I graduated from the program in December 2020 and absolutely loved it for multiple reasons. The program is strong academically and rigorous yet is ultimately very rewarding.
I joined the program straight from undergrad where I studied applied math and statistics so I only had internship experiences prior to starting. In general, students join with very different backgrounds (economics, engineering, physics, math, stats, finance, etc.) and some at different points in their careers so I would not say anyone is really at a disadvantage or wouldn’t be able to succeed in the program given their background (assuming program requirements are met). In fact, the finmath (UChicago financial math program!) faculty do a great job helping all students catch up and review any important material during September Review (prior to Fall quarter).
The application is fairly straight forward. You need letters of rec, an essay (why the financial math field? why uchicago?), and a video interview recording of you answering some questions (this is also nothing to stress over and although I don’t remember the exact questions asked, they were fairly general and nothing out of the ordinary, more or less something along the lines of “why do you want to join this program?”).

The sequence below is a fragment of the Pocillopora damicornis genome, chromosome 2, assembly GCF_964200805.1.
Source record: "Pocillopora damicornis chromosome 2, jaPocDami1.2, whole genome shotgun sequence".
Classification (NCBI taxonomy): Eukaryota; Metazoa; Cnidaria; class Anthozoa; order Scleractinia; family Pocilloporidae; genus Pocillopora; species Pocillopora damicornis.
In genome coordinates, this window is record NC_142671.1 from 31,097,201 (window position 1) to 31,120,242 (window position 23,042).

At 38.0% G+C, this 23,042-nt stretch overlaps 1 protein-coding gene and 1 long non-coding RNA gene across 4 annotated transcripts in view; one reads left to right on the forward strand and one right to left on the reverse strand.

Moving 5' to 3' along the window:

I was ultimately deciding between a few different programs and UChicago. While I obviously chose UChicago, I never once regretted it. I think a few important things to think about if you are applying or deciding are 1) prestige (I hate to say it but it’s true in this field) 2) location 3) experience visiting or meeting students or faculty from the program. For me, UChicago covered all these three categories fairly well and I can confidently say this after graduating as well as after experiencing the application and interview process for internships and full-time positions. The University of Chicago itself has a great reputation and the Financial Mathematics program even more so, so applying pretty much anywhere gives you a leg up. Furthermore, the program being in Chicago is great since there are numerous trading firms (who hire many students) there and also a great chance to actually see some of these firms in person as the finmath program organizes “field trips” for students to meet quants and traders at these firms. One thing to note, given many firms/banks in this field are in NY, the fact that the program is not in NY is a question that has come up quite a bit when I have talked to prospective students. I have never seen this as an issue or as a disadvantage when applying to jobs or going through the interview process with companies in different states. I guess the only downside is you might have to hop on an extra flight for an interview but that’s not always so bad. Finally, the actual experience when visiting or talking to students/faculty is crucial! I had some questions prior to accepting and Meredith who is the director of student and faculty services at finmath along with some current students at the time did an amazing job guiding me through these which gave me a great sense of what the culture of the program would be like. This is also important because after all, these are the people you will be going to for help with career advice, course work, research, etc. so I would say that these interactions should be a top factor in your decision making.